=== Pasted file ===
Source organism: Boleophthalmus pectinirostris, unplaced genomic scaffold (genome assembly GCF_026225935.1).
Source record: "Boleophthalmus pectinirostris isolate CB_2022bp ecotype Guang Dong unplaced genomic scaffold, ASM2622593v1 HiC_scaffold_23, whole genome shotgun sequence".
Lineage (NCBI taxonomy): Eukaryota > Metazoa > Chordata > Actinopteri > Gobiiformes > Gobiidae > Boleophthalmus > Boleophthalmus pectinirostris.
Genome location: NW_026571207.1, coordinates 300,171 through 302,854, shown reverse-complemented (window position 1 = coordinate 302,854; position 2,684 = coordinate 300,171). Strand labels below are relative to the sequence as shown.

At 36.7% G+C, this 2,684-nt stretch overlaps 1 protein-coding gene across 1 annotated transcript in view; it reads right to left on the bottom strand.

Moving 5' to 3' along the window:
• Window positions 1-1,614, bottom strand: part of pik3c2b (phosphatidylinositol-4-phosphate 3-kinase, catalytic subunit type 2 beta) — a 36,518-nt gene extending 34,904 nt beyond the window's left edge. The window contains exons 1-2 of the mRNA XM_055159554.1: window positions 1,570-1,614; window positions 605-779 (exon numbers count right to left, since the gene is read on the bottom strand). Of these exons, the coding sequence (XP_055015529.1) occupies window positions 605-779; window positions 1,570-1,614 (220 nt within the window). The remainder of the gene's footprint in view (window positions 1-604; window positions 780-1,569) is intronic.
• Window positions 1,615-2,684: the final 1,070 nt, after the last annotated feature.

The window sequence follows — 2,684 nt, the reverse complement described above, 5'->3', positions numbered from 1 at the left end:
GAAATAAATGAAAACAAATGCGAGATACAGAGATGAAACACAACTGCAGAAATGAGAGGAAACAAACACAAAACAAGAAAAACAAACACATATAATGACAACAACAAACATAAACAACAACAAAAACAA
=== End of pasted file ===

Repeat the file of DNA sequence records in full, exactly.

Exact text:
Source organism: Boleophthalmus pectinirostris, unplaced genomic scaffold (genome assembly GCF_026225935.1).
Source record: "Boleophthalmus pectinirostris isolate CB_2022bp ecotype Guang Dong unplaced genomic scaffold, ASM2622593v1 HiC_scaffold_23, whole genome shotgun sequence".
Lineage (NCBI taxonomy): Eukaryota > Metazoa > Chordata > Actinopteri > Gobiiformes > Gobiidae > Boleophthalmus > Boleophthalmus pectinirostris.
Genome location: NW_026571207.1, coordinates 300,171 through 302,854, shown reverse-complemented (window position 1 = coordinate 302,854; position 2,684 = coordinate 300,171). Strand labels below are relative to the sequence as shown.

At 36.7% G+C, this 2,684-nt stretch overlaps 1 protein-coding gene across 1 annotated transcript in view; it reads right to left on the bottom strand.

Moving 5' to 3' along the window:
• Window positions 1-1,614, bottom strand: part of pik3c2b (phosphatidylinositol-4-phosphate 3-kinase, catalytic subunit type 2 beta) — a 36,518-nt gene extending 34,904 nt beyond the window's left edge. The window contains exons 1-2 of the mRNA XM_055159554.1: window positions 1,570-1,614; window positions 605-779 (exon numbers count right to left, since the gene is read on the bottom strand). Of these exons, the coding sequence (XP_055015529.1) occupies window positions 605-779; window positions 1,570-1,614 (220 nt within the window). The remainder of the gene's footprint in view (window positions 1-604; window positions 780-1,569) is intronic.
• Window positions 1,615-2,684: the final 1,070 nt, after the last annotated feature.

The window sequence follows — 2,684 nt, the reverse complement described above, 5'->3', positions numbered from 1 at the left end:
GAAATAAATGAAAACAAATGCGAGATACAGAGATGAAACACAACTGCAGAAATGAGAGGAAACAAACACAAAACAAGAAAAACAAACACATATAATGACAACAACAAACATAAACAACAACAAAAACAA